In this video, we're going to get into the role of a product manager, the product development process, types of products & product managers and the skills/qualities required to make a career in product.
The role of a product manager is very broadly defined as a mini CEO that means that they are responsible for the success of a product, which is generally defined by certain metrics or KPIs attached to the product. Even though the role has product manager in it, a product manager is not a manager and they directly do not have any report each to them, but are responsible for taking all the stakeholders in a business together to make a product, which is why it is an extremely important role.
To understand the product manager’s role more deeply, let's look at a product development process, all the steps in this process is something that a product manager is directly in charge of and it starts with understanding user expectations, which is user research. So product manager basically goes and understands the market, the user to figure out what kind of product is actually required. The next step is to plan, based on the research the product manager comes up with a lot of features that is required in the product he or she is trying to build. Now the product manager needs to define a roadmap and prioritize these features, what needs to go next month, the coming month, coming quarter, coming year and essentially make an entire roadmap for the product.
The next step is to build the product; this is where essentially in software products the product manager will start working with the business team, the designers and the engineers to basically create the app, the platform whatever it is that they are working on. So there's a very infamous Venn diagram which goes hand-in-hand with the definition of product management, it's shown right here where the product manager sits between the business team, the designers and the technology team and sort of works with all of them together to ship the best product. The next step is to release the product where the product could be first opened to some beta users, small target audiences to see how it's really working, and then rolled out to the rest of the market.
So once the product has been built and shipped to the market, it's the product managers responsibility to study the metrics, understand what is working, what is not working and restart the whole process again of going back to the users, understanding where the product needs to change, again make a road map for the same and then build it out again roll it out to the consumers and do this over and over again. And finally in some situations where the product is not really working as well as expected, or due to market changes, changes with competitors the company decides to move a different direction, in these stages the product manager is required to retire the product.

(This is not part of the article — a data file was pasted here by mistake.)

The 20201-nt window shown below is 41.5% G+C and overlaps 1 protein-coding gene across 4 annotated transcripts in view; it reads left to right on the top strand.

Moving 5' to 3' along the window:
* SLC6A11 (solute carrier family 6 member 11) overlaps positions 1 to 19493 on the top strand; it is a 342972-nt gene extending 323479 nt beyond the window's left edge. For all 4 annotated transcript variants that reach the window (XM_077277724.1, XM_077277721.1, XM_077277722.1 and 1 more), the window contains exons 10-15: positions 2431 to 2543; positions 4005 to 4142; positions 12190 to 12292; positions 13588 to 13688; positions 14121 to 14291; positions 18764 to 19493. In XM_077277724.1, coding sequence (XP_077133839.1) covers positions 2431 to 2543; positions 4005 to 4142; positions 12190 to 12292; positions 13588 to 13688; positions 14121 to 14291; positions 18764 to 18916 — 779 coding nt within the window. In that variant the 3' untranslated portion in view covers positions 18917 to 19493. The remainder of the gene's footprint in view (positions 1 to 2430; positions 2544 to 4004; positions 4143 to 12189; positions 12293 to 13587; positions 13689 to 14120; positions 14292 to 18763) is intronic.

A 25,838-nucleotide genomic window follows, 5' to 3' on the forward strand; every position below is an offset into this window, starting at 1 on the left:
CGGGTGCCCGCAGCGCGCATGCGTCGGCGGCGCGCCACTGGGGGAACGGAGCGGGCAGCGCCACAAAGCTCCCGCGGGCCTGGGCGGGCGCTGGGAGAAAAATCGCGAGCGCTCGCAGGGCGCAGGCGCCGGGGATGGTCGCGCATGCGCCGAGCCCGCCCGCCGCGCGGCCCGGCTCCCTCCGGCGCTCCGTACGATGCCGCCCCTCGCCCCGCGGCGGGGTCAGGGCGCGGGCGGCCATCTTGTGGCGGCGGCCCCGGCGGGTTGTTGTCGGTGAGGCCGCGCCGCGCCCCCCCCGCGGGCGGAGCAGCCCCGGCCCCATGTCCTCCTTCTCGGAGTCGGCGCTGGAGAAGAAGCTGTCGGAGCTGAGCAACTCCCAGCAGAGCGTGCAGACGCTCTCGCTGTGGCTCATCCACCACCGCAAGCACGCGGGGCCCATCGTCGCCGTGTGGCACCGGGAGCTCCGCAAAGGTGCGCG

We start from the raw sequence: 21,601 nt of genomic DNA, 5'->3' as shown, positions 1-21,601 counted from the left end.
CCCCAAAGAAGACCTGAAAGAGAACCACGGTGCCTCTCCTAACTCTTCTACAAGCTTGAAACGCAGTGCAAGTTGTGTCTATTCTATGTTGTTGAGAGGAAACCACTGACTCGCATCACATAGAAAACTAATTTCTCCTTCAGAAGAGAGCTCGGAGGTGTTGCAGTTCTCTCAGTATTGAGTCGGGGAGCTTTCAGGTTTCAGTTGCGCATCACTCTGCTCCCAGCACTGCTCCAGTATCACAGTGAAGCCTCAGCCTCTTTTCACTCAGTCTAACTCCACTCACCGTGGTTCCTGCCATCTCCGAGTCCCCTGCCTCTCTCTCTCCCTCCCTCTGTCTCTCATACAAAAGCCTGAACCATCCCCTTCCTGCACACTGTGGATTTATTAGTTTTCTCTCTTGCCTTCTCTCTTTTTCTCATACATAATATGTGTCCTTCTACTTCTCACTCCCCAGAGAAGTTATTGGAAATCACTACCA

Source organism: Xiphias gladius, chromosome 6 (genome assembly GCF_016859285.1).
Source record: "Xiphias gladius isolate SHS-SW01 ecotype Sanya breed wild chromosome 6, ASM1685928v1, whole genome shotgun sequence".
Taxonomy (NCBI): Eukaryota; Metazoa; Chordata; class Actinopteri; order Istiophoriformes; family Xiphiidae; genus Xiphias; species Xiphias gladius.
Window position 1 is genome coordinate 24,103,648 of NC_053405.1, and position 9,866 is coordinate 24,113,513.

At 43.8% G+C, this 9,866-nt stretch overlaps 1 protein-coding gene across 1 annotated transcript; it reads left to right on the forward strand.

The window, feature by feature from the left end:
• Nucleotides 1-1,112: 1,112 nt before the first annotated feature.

This means you would typically reach out to your consumers, your users and tell them that you probably would be shutting down your product at X date, and you would tell them how to export their data or things like that, whatever is necessary for the consumer to get closure from your product. What we've just discussed all of these stages typically is the product development process, and all of these stages is part of a product managers job role. Let us now discuss the types of product managers, or the types of products that the product manager can work on. And the first one is internal products, these are products that are essentially used within the company for their day-to-day operations, and are the easiest products to start your career in.
So basically if you're looking to start your career in product management, internal products are the best way to go, because the users of this product is in-house within your own company, they're in your direct reach you can go and reach out to them, talk to them, understand their needs, build the product and test it out extremely easily with them. The next type of product is your b2b products, where the users are typically other businesses, people who work in other companies and the product managers generally work very closely with the sales team here to ensure that the product can be sold.
Your features are generally defined by your paid clients, and they get a say on what needs to be built in the product, and you have to have a very keen ear to listen to their requirements. The last of the most challenging kind of product according to me is the consumer products, where your users are typically millions of people who you're trying to reach out to, and it's impossible to do user research with all of them so you select a small group, understand their requirements and you hope to God that their requirements would be similar to your typical audience.